- There are many warning signs that can qualify you for Depression and if the emotions still permit then you keep seeking the proper physicians to diagnose depression, the thing is depression can also exhibit other types of Illnesses and diseases and usually physicians will do a general based of tests, this includes blood-work etc. the thing is sometimes a lack of vitamins , depression becoming a warning sign for some other factor like a disease which can overlap may be reasons why some don't completely qualify there may be other symptoms, or tests shows that another underlying condition is playing a factor in whats making a person depressed. Either way if someone continues to get symptoms they should seek several opinions as there are many physicians that do take the matter seriously and will listen to there patients.(2 votes)
- 2:19Does being extremely focused on pleasurable activities with bad consequences include eating too much junk food?(1 vote)
- It certainly could. The activities which are sought out are ones that stimulate pleasure (at least given the explanation the video provided), and these activities tend to stimulate our internal reward system. The reward system produces dopamine when we engage in activities that are beneficial to us, such as eating, drinking, having sex, etc.
The reward system was originally purposed to allow us to pursue activities that would further our survival, however we are able to artificially stimulate that system as well (e.g. with drugs). To further the problem that drugs present with the reward system, we also have all those other natural pursuits in-bulk. We can eat large amounts of foods comparitive to what we were able to eat when the reward system developed, we can have many more partners (without running into sexual health walls or having children) due to advances in birth control and other technologies.
One reason people consume junk food is because we are hardwired to pursue foods, especially ones high in fat and carbohydrates that will help to provide long-lasting fat that we can utilize over time. The problem is with the abundance of foods such as these, and seemingly unlimited access for some areas of the world, this leads to overeating and poor dietary habits due to the pleasure found in unhealthy foods.
It's likely that this same reward system is what is causing the excessive pursuit of pleasurable yet unhealthy behavior in Bipolar Disorder, and so excessive eating of "junk food" would fall under the same category of activities.(2 votes)
- Can Sadism and Masochist be an after effect of child Abuse/Trauma ? and do people who have these illness know that they are ill?(1 vote)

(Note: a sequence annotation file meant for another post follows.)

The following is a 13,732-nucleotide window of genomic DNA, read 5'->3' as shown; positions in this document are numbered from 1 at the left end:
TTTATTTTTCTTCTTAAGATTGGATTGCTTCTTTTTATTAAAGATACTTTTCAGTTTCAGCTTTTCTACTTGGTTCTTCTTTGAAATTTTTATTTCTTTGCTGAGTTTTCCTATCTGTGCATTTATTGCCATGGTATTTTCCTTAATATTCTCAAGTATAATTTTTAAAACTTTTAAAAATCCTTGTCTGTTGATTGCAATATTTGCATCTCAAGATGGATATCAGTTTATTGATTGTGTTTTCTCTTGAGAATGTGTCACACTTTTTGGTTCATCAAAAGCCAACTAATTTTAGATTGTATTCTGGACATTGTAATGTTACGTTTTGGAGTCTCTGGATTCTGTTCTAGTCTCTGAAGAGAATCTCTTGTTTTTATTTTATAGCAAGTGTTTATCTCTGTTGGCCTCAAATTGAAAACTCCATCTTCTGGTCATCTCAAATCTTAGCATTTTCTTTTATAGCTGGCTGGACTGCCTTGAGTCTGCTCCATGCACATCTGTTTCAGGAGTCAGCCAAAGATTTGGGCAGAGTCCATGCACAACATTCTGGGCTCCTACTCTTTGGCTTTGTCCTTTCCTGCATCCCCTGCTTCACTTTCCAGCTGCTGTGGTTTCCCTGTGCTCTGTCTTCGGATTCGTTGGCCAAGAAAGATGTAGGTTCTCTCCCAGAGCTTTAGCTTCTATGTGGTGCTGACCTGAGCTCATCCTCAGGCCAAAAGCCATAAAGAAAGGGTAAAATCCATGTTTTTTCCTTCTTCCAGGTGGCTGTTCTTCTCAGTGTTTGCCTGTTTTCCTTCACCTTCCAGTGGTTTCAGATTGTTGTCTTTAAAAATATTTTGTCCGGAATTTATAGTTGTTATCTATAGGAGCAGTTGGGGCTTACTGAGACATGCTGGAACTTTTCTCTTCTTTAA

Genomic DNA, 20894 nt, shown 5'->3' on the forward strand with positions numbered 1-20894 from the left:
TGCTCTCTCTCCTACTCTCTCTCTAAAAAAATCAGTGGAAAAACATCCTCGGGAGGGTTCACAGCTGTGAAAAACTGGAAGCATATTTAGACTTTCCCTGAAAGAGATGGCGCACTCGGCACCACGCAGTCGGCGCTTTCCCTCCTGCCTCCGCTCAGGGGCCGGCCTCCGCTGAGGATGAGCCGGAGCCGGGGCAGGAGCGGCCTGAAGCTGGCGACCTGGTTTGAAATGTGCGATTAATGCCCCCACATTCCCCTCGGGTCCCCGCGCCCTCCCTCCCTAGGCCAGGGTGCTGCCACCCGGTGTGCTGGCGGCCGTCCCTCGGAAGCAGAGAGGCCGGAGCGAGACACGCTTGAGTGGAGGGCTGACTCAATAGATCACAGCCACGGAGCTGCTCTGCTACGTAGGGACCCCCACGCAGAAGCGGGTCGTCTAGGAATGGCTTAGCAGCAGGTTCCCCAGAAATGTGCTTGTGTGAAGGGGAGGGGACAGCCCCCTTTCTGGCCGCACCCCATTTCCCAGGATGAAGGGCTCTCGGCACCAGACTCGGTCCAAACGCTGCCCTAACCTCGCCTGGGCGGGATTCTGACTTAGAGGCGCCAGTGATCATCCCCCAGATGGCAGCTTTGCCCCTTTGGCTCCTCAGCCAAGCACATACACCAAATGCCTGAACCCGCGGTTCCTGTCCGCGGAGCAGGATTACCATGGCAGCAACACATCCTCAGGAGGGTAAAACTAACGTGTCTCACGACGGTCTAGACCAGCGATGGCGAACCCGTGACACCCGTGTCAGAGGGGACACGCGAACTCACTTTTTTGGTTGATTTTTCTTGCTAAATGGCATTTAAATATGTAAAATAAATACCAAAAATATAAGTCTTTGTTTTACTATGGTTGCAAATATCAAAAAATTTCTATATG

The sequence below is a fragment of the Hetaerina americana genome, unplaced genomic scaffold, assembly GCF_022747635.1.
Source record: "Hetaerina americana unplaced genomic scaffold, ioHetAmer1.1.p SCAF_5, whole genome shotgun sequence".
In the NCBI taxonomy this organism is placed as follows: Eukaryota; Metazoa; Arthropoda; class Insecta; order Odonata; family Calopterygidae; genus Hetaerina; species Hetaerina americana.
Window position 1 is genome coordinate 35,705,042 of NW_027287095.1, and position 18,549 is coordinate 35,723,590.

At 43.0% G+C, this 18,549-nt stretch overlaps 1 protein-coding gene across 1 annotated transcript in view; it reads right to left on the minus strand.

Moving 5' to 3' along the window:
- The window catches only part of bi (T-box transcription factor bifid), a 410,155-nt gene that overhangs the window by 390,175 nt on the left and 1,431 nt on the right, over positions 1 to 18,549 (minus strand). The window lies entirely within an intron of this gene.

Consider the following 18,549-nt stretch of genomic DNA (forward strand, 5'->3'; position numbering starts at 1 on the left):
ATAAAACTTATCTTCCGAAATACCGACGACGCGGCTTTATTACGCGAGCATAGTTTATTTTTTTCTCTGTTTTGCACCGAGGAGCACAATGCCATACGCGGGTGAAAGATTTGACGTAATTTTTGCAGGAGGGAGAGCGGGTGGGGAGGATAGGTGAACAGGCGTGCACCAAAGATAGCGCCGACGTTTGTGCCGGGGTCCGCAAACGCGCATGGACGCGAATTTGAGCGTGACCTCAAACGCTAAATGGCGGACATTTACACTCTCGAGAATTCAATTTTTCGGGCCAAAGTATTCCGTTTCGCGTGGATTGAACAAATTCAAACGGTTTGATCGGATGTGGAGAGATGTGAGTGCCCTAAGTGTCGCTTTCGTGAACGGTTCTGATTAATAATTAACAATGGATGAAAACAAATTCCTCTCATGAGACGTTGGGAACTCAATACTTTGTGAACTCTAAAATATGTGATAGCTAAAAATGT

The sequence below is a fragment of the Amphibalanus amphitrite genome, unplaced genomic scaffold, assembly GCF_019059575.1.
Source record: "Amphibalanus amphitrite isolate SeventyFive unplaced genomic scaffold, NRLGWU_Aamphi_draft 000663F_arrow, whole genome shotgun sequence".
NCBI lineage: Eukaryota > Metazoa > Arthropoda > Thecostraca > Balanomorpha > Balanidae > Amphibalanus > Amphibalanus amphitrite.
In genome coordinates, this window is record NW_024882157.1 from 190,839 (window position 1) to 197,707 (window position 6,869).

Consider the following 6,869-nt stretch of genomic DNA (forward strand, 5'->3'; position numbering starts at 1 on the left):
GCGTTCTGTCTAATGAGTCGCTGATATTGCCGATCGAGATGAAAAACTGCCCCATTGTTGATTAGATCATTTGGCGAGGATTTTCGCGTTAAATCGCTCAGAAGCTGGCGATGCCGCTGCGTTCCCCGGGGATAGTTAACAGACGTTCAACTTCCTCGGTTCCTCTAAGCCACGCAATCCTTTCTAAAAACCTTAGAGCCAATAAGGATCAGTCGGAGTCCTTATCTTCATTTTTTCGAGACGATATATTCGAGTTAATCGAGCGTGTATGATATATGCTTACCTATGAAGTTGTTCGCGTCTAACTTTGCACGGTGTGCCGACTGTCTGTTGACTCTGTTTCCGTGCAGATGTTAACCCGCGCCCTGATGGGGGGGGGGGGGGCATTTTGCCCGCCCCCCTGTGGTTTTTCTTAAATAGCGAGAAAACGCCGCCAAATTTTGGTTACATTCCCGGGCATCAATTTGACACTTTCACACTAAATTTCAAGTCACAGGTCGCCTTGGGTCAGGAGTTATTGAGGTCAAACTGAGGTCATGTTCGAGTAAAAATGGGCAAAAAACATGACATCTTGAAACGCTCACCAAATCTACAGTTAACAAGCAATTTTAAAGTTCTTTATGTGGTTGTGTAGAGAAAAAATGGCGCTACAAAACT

- [Voiceover] We've previously talked about diagnosing Depression, but what about diagnosing Bipolar Disorder? Well, it turns out that the main focus is correctly diagnosing a manic episode in someone who already meets the criteria for Depression. And that's because those manic episodes are really the distinguishing feature of Bipolar Disorder. There is no disorder that consists of just mania. So as we talk about the symptoms for Bipolar Disorder, remember that we also expect to see these symptoms of Depression that we talked about in a previous video. And just as with Depression, we have a long list of possible symptoms for a manic episode and in order to meet the diagnosis, someone must have a certain number of them. In this case, they need three or more in order to qualify for the diagnosis. The first symptom is inflated self esteem and this isn't just thinking that your'e a good singer, this is thinking that you are the greatest singer in the world. So really, it's about having a lot of grandiose ideas about the self. The second symptom is racing thoughts, so thoughts coming into a person's head at a mile a minute, just idea after idea after idea. And this leads to the third system, which is pressured speech, or talkativeness. So someone having a manic episode might talk more or talk faster than we would generally deem to be appropriate. And the next symptom is distractibility. And that means that they can't keep their attention on any one topic. They're always jumping from one thing to the next. But also associated with this symptom is the fact that people with Bipolar Disorder are often distracted by unimportant details, things that other people might consider to be irrelevant. There are also changes in sleep patterns, specifically they might show a decreased need for sleep so they might feel rested after only three hours a night. There might also be psychomotor agitation and this can include pacing quickly around the room or pulling off clothes or putting them back on. People with Bipolar Disorder might also show an increase in goal directed activity so they might become really focused on work or on going to the gym and spend all of their time on that one task to the exclusion of everything else that they need to do in their lives. Another thing that might occur during a manic episode is that a person might become extremely focused on seemingly pleasurable activities, activities that, with repetition, tend to have dangerous consequences. So while a certain amount of sexual activity is normal in adulthood, these individuals might become over involved with risky sexual activity. And while some people might enjoy shopping, people having a manic episode might become really unrestrained in shopping behaviors. So they might just keep on shopping and spend way more money than they actually have. And lastly, there's going to be a general increase in energy, which is something that seems like an important element for all of the symptoms of a manic episode that we've described here. So as I said before, an individual needs three or more of these symptoms in order to be diagnosed with Bipolar Disorder but just like with Depression, we have some qualifiers that someone with Bipolar Disorder also needs to meet. The first is this mood must last for at least a week. Another thing is that one of these three symptoms must be that increased energy so the symptoms have to include an abnormally elevated mood but in some people, this mood doesn't come off as elevated. It might come off as irritable. So someone who has an irritable mood for over a week in addition to some of these other symptoms of a manic episode can also meet the diagnosis. And as before, with Major Depressive Disorder, the symptoms of Bipolar Disorder must be severe enough to negatively impact a person's life. So it must be negatively impacting their job or their relationships with friends and family. I also want to mention here that Bipolar Disorder isn't just one disorder. We have Bipolar I Disorder, which is characterized by full episodes of depression and full episodes of mania. And then, we also have Bipolar II Disorder and with this disorder, someone might have severe depressive episodes but they don't have full manic episodes. Instead, they have what we refer to as hypomania. And so in terms of whether or not someone should be diagnosed with Bipolar I or Bipolar II disorders, it really depends on the intensity of the symptoms and their duration. There isn't really a different list of symptoms so the symptoms need to last for at least a week to be diagnosed with mania but only need to be present for four days for a diagnosis of hypomania. For mania, the symptoms need to have a really negative effect on their day to day functioning but this not true of hypomania, where it can, at least on the surface, seem to actually make someone more productive or more social, at least temporarily. And so it's really up to the clinician to look at the symptoms that a person has and determine whether or not someone meets the qualifications for Bipolar I or Bipolar II.